Next of Porter’s 5 Forces – Threat of new entrants
The easier you can enter the market the greater the threat of new entrants. The scale of this risk is assessed by defining barriers. The fewer barriers, the risk of new players increases and profitability of the market falling down.
• Capital intensity. The higher the amount you need to invest to open a business such as yours and to develop it on the market, the risk of new inputs is smaller,
• Economies of scale. The higher the economies of scale players reach the lower is threat of new entrants. This is due to the fact that new players would have to work for a long time in adverse conditions before they would start getting the benefits.
• Know – how. If the industry uses the expertise that companies acquire and build for many years, the risk of new entratns is low. In addition, some technologies can be protected by patents.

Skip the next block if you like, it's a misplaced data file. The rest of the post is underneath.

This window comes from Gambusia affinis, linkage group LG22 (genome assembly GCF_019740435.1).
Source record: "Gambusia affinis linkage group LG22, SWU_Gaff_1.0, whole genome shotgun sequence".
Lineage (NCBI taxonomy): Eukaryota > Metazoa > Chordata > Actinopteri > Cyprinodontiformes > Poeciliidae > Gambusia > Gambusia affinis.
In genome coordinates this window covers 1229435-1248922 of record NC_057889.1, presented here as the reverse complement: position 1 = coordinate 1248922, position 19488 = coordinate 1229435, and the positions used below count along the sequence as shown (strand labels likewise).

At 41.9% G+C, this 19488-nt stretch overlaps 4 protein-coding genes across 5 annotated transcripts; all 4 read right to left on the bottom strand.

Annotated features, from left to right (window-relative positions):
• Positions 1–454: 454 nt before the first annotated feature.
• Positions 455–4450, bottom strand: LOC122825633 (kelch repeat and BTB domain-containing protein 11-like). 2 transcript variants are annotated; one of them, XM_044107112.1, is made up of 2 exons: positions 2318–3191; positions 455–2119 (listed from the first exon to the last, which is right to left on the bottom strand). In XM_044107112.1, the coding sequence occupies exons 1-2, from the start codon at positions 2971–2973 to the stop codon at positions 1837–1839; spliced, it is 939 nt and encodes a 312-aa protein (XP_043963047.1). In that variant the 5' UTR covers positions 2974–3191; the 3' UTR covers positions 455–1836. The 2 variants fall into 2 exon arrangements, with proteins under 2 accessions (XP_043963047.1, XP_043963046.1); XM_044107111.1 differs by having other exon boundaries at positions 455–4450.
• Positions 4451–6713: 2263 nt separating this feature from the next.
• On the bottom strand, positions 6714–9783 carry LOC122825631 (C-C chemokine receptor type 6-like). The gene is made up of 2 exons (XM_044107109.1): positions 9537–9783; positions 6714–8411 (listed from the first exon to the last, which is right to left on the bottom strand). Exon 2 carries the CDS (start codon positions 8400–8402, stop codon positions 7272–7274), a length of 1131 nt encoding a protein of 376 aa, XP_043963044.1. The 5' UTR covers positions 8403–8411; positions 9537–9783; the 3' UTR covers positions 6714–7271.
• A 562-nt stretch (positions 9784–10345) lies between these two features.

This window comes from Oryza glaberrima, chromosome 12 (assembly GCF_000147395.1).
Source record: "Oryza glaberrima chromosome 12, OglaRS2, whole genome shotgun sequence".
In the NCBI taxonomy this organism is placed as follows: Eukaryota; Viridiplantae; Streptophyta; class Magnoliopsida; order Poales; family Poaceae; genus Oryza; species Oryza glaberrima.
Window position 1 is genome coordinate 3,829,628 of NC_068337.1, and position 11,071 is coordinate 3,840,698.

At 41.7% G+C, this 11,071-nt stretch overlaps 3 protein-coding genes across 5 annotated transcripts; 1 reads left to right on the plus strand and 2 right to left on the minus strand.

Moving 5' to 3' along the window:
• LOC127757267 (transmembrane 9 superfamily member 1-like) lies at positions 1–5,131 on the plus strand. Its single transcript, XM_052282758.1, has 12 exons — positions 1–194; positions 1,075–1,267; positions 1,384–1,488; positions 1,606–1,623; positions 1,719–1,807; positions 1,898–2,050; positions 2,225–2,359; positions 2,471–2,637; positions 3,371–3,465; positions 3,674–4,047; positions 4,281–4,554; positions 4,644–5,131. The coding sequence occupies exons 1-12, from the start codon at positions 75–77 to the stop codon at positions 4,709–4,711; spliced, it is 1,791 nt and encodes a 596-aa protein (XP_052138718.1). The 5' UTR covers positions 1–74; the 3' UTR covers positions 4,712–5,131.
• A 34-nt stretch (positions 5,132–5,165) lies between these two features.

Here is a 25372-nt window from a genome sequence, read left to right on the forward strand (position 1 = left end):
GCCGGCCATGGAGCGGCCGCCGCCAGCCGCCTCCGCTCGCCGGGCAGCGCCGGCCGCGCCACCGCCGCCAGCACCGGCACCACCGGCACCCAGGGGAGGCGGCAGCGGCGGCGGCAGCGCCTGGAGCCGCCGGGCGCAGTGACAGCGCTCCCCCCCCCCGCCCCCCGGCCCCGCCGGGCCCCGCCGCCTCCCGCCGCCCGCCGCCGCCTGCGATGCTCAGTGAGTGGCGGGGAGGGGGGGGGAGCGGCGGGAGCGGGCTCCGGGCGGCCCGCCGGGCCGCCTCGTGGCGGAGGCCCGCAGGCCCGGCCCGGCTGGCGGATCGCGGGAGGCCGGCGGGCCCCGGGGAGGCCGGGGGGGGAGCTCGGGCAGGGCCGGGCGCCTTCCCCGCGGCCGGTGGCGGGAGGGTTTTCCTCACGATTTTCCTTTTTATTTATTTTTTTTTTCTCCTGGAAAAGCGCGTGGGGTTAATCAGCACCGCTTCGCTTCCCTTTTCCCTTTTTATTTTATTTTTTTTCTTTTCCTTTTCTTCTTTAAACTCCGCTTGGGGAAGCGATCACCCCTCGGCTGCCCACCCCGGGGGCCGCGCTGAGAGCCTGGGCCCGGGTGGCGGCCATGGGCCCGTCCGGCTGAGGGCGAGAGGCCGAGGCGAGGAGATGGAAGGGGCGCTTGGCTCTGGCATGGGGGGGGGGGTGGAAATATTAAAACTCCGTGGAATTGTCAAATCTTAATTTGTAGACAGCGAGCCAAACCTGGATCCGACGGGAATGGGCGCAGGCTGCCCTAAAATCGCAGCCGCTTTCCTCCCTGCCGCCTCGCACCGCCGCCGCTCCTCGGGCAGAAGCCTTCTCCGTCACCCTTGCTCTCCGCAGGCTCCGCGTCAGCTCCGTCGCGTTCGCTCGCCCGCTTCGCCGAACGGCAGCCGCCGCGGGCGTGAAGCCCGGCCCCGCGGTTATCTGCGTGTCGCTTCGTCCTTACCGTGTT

• Legal barriers. Some industries are limited by state regulations, which makes it difficult to enter new entities, including foreign enterpreneuers. Moreover, is often required to meet additional criteria to operate in a particular industry. The more of such a restrictions, the less the risk of new entrants.
• Product differentiation among competitors. If existing providers offer different tech products that are not too similar, and their brands have a strong position, the entry of new players will be difficult. The lower the risk.
• Switching costs. If a change of supplier is simple for the customer, the greater the danger that new suppliers will appear. And receive customers of suppliers that already exist in the marketplace.
When analyzing a given industry, all of the mentioned factors regarding the threat of new entrants may not apply. But some, if not many, certainly will. Of the factors that do apply, some may indicate a high threat of entry and some may indicate a low threat of entry. The results will not always be straightforward and easy to notice. Therefore it is necessary to consider the nuances of the analysis and the particular circumstances of the given company and industry when using these data to evaluate the competitive structure and profit potential of a market.